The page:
May 9, 2007

Returning to the Catholic Church

Dr. Francis J. Beckwith, former president of the Evangelical Theological Society, returned to the Catholic Church. (Here is his homepage). You can read about it here on his blog. Here is the ETS Committee's response.

Despite what you might think about Catholicism, I find the comments on the blog very interesting. And by "interesting," I mean saddening.

I certainly don't want to give the impression that theology doesn't matter. It does. But, I think a lot of doctrinal positioning is just to help us experience God more fully. I think there are general boundaries that define the Christian faith (see the Creeds of the Church). Doctrine helps us put into human words how we have experienced and understand God and Scripture. I love C.S. Lewis's definition of theology.

What I find interesting are the comments about taking the word of the "Early Church" over the words of Scripture. The irony is that the commentor is looking at Scripture through a theological viewpoint. Like it or not, they are not reading the Scripture as someone unaffected by a theological stance. They think they are, but they are reading the Scripture through their own theological lens.

In order to understand the meaning of the Scripture wouldn't you want to know what the Disciple's disciples wrote about their teacher's perspective? That is what the Early Church Fathers are writing about. They were able to sit beneath the actual teaching of Matthew, Mark, Luke, John, and others without a couple thousand years of separation.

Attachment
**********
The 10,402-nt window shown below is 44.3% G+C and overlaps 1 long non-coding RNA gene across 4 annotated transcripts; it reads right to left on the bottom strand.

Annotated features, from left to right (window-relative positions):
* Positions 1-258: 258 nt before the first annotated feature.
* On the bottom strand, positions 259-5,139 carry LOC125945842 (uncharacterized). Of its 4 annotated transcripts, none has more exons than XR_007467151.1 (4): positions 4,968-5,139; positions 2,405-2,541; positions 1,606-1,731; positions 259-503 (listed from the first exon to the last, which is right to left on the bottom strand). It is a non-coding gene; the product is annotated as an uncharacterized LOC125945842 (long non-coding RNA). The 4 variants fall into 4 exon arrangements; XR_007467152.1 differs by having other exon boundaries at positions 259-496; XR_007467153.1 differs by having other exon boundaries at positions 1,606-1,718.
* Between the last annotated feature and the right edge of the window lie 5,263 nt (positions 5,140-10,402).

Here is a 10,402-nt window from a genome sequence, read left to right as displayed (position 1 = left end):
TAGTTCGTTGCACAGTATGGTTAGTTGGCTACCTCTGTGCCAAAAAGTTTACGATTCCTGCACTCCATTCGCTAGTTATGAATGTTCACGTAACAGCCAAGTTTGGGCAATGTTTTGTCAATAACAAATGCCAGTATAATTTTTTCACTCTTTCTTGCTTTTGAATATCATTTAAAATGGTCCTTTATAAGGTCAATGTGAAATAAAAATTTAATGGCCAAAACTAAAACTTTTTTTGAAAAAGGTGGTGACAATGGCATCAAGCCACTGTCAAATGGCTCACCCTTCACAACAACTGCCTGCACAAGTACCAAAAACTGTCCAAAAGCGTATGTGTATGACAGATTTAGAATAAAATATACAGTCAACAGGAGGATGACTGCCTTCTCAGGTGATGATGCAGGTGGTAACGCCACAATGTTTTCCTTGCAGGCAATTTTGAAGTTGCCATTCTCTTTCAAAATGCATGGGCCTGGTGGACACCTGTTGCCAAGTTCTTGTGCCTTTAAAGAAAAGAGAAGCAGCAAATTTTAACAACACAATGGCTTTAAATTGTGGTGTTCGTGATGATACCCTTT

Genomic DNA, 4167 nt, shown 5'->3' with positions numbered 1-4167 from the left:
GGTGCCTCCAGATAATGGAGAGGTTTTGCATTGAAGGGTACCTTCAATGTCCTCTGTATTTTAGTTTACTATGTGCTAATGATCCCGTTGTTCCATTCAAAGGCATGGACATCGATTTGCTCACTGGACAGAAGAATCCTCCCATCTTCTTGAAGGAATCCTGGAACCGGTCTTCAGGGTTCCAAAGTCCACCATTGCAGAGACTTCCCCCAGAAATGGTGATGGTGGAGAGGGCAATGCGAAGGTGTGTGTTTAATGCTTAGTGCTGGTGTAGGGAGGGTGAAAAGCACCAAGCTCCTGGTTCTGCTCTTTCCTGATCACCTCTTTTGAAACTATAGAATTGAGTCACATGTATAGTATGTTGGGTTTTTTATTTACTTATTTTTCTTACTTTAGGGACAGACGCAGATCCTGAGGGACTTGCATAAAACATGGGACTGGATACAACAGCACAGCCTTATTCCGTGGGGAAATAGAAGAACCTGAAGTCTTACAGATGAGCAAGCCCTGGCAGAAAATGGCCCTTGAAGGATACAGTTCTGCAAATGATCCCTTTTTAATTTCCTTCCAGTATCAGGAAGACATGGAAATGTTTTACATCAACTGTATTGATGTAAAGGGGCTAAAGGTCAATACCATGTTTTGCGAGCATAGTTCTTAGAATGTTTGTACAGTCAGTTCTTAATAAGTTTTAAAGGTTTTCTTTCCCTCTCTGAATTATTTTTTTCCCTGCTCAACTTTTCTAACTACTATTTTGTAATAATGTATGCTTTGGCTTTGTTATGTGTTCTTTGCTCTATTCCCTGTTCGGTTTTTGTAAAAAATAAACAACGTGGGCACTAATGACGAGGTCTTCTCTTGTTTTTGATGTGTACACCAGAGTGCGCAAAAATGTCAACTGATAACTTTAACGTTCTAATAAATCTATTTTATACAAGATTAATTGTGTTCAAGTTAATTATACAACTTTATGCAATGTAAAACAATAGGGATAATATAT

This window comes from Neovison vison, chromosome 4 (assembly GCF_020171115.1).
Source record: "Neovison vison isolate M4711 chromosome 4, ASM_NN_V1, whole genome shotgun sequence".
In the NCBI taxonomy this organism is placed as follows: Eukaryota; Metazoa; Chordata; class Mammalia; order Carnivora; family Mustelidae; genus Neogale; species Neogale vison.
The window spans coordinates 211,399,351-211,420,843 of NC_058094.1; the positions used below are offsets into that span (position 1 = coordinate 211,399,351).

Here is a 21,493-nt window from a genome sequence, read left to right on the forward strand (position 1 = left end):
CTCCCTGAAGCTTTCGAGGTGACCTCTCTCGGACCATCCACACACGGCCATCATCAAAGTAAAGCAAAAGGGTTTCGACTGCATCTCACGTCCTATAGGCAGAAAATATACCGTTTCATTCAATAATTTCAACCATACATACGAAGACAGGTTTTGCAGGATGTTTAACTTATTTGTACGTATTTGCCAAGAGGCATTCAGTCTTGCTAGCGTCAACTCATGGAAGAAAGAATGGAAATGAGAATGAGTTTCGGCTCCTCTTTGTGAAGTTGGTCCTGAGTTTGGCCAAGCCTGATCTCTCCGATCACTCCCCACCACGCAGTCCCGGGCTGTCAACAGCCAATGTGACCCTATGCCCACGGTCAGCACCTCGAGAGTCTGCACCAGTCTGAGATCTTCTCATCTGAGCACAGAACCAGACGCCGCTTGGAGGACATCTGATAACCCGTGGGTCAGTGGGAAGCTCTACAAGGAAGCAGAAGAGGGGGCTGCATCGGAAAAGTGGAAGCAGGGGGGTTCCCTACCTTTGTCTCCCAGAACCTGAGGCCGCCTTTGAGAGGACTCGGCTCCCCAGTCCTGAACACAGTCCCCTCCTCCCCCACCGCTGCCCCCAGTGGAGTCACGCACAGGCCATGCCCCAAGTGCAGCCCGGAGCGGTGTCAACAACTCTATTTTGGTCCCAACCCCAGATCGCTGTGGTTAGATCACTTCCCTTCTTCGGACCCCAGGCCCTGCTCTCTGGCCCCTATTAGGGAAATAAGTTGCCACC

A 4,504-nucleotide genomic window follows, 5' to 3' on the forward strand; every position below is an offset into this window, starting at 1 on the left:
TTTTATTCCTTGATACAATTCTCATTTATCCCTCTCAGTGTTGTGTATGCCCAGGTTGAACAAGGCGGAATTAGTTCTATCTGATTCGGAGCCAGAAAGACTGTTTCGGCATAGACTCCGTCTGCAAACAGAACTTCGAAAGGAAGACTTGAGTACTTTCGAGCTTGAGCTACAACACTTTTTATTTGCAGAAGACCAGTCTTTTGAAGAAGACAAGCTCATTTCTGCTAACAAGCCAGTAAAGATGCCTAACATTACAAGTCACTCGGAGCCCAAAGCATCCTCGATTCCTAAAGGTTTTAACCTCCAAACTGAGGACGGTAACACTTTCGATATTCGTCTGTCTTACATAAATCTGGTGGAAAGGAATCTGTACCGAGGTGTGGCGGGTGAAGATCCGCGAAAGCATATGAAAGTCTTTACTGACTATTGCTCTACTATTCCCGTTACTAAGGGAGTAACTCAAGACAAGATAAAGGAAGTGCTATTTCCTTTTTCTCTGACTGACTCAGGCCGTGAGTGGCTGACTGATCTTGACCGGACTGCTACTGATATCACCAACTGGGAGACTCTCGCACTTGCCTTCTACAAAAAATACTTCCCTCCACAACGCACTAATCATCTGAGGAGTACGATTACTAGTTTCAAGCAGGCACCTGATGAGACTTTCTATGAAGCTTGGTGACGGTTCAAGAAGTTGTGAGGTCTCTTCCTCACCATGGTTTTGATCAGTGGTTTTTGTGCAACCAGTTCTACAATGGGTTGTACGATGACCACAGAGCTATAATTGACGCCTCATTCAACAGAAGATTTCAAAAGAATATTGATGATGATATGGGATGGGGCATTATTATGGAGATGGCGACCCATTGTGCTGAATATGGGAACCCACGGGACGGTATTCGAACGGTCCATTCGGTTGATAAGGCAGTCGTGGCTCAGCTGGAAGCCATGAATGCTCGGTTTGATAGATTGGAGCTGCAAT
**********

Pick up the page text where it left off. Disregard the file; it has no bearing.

No matter what theological viewpoint you come from, I think God has instructed us all to love our neighbors as ourselves...even when they return to the Catholic Church. I admire a man who is willing to explore his theological convictions, re-evaluate his beliefs in prayer, and then make a commitment to follow no matter what others might say.


  1. I would just say that we all read and interpret scriptures through a lens. Those of us who are Catholic believe that there is a traditional lens, or orthodox lens, which is handed down through the ages, guided by the Holy Spirit. We balance our subjective interpretations by that sacred tradition.

    If you do not believe the Holy Spirit has guided the Catholic Church through the ages then it is up to what you believe is your own subjective interpretation guided by the Holy Spirit.

    For Catholics, (and Orthodox for that matter) it's not a matter of taking the early Church fathers over scripture - it's taking their words with, and in the tradition of, scripture.


  2. Thanks for posting your comment Chad.